Physicians in New York take an oath to “do no harm,” but this is a promise that is sometimes broken. Unfortunately, doctor burnout can lead to negligent acts of medical malpractice. The following are some reasons why physician burnout is a very real problem in the United States.
The changing face of medical care in the U.S.
Many doctors want to take the time to carefully examine their patients and get to know their patients so they can forge a supportive physician-patient relationship that allows for competent treatment. However, these days many physicians are burdened by onerous paperwork, little professional autonomy and a loss of long-term relationships with patients.
According to one report, while doctors enter their profession with the intention of helping their patients, instead they are spending their time in front of a computer screen or on the phone instead of focusing on their patient’s care.
What is physician burnout?
“Burnout” is defined by the American Medical Association as a stress reaction that leaves physicians emotionally exhausted, leads to a downturn in personal achievement, and leads to a decline in empathetic and personalized care. One 2018 study of physicians and burnout reports that nearly 78% of respondents stated they felt burned out either sometimes, often or always.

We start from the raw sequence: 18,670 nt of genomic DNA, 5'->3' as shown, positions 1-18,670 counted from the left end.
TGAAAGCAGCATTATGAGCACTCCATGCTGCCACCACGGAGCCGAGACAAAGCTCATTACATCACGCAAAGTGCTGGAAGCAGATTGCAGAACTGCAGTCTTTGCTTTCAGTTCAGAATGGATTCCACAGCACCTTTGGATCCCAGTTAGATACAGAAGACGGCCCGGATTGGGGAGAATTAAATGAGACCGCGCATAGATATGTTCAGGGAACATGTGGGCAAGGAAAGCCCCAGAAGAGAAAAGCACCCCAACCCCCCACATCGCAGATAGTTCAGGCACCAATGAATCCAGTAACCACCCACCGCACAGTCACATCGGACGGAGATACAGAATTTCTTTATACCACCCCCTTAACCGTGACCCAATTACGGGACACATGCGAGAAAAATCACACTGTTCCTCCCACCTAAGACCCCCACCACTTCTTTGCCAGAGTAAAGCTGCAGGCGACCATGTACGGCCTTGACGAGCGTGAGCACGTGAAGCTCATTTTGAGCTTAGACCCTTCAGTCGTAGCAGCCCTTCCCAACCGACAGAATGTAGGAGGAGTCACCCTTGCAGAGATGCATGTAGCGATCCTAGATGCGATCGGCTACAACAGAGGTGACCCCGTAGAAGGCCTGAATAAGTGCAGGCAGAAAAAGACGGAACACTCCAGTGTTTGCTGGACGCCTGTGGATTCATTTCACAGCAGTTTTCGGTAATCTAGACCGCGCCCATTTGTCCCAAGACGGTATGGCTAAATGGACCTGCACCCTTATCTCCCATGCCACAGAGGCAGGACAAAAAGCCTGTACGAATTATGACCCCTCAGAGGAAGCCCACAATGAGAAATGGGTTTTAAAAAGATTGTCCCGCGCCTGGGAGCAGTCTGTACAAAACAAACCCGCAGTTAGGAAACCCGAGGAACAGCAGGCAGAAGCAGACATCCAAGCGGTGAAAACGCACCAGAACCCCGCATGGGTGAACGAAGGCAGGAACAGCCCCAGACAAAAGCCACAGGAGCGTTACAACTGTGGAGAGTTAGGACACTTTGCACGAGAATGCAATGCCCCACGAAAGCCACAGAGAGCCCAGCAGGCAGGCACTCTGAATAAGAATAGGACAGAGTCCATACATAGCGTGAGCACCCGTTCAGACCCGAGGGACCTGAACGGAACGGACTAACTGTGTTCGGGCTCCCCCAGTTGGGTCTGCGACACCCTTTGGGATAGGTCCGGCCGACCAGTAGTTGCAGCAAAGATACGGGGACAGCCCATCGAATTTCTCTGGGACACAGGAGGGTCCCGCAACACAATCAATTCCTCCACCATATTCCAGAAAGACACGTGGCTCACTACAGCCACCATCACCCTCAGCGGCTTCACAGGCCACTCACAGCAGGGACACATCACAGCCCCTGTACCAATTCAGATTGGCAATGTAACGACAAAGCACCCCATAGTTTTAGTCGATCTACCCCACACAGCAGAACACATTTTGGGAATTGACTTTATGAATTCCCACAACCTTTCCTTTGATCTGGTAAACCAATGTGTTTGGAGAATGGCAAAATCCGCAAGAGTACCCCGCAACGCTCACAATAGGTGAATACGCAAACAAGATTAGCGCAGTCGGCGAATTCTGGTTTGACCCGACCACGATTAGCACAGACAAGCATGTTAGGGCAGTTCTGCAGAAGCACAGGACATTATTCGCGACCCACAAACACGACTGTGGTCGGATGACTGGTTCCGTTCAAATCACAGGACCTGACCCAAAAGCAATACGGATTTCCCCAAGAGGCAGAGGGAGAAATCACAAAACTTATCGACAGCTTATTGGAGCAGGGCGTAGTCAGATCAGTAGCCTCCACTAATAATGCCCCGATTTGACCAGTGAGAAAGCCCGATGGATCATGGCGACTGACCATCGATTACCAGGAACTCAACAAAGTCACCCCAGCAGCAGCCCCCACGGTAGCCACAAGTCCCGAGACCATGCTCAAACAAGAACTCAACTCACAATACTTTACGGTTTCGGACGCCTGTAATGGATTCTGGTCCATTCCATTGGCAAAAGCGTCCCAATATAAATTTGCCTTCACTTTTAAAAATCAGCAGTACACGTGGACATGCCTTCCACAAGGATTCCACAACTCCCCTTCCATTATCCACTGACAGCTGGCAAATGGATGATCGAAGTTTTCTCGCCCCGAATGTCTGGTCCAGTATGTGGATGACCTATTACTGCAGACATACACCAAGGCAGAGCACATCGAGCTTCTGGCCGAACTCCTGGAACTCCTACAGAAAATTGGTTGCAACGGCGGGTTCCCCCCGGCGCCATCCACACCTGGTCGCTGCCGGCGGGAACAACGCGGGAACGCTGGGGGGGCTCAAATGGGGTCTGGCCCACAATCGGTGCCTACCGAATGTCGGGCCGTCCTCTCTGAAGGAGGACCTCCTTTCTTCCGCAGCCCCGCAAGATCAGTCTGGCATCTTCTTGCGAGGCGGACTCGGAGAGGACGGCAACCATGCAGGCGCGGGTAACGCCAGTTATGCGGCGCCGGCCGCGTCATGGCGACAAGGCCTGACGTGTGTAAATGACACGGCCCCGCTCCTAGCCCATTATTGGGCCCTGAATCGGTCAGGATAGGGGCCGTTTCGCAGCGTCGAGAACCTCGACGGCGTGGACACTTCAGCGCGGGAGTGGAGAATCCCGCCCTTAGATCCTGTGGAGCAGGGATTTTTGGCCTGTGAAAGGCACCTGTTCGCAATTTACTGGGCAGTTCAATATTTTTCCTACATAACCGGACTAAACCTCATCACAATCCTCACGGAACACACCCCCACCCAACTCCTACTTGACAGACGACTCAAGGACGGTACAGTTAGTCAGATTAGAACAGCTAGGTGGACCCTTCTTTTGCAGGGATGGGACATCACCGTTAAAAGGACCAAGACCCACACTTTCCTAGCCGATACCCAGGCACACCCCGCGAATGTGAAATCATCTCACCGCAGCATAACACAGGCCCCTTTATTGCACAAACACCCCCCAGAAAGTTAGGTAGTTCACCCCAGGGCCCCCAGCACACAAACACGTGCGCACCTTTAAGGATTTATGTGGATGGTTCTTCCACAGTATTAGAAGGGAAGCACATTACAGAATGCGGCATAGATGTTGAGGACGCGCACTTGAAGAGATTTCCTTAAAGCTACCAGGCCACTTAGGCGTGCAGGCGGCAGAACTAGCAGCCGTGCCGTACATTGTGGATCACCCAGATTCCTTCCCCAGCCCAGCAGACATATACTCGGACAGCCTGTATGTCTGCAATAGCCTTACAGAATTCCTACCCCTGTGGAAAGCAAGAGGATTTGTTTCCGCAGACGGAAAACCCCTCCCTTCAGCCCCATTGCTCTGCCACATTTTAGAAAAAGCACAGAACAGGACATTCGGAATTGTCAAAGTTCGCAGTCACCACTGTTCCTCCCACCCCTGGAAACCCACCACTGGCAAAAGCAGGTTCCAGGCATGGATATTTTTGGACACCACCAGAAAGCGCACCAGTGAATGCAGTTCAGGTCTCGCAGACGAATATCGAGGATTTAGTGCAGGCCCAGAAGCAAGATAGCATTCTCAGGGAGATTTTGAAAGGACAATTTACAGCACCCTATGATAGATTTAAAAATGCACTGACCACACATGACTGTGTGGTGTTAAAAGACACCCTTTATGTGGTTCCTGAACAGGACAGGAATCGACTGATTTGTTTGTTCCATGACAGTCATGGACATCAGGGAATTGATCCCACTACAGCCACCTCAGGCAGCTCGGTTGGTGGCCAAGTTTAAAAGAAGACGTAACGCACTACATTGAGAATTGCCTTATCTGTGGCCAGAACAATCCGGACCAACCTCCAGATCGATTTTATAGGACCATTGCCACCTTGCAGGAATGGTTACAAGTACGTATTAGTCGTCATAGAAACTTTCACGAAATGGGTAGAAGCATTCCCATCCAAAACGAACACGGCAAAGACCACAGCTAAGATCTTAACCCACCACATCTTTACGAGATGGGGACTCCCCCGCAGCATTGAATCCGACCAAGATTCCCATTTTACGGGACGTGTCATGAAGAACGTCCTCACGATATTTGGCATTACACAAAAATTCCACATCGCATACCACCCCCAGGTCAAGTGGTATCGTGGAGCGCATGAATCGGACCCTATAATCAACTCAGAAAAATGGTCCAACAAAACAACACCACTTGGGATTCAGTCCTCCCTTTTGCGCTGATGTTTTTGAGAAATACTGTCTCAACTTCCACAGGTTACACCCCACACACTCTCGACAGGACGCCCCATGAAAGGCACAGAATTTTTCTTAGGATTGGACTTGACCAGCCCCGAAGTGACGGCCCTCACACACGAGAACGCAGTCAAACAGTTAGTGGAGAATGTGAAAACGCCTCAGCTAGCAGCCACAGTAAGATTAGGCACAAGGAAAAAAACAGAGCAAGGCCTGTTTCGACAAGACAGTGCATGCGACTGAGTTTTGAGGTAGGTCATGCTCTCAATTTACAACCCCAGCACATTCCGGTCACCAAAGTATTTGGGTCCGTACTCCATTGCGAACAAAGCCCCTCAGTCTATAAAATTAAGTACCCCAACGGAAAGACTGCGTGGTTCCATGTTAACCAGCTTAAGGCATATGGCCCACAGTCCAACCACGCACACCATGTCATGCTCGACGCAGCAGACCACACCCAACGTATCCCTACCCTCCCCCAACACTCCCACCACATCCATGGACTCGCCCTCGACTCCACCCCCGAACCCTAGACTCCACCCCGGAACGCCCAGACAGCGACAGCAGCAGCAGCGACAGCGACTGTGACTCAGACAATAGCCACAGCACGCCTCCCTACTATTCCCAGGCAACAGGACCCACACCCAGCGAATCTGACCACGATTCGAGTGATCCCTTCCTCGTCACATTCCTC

Physician burnout can lead to medical malpractice
A doctor who is overworked and does not take the time to carefully examine their patients and form a relationship with their patients can ultimately cause their patients harm. This could include making an incorrect diagnosis, missing a diagnosis or providing the incorrect treatment. When this happens, patients are often left worse off than they were prior to seeking treatment. When these acts of medical malpractice occur, patients could incur a great deal of medical bills, not to mention missed time at work and emotional trauma associated with fixing the mistake and receiving the correct treatment.
For this reason, many victims of medical malpractice choose to seek legal advice, so they can hold the negligent physicians accountable for their actions. This post does not contain legal advice for any specific case or in the area of medical malpractice law.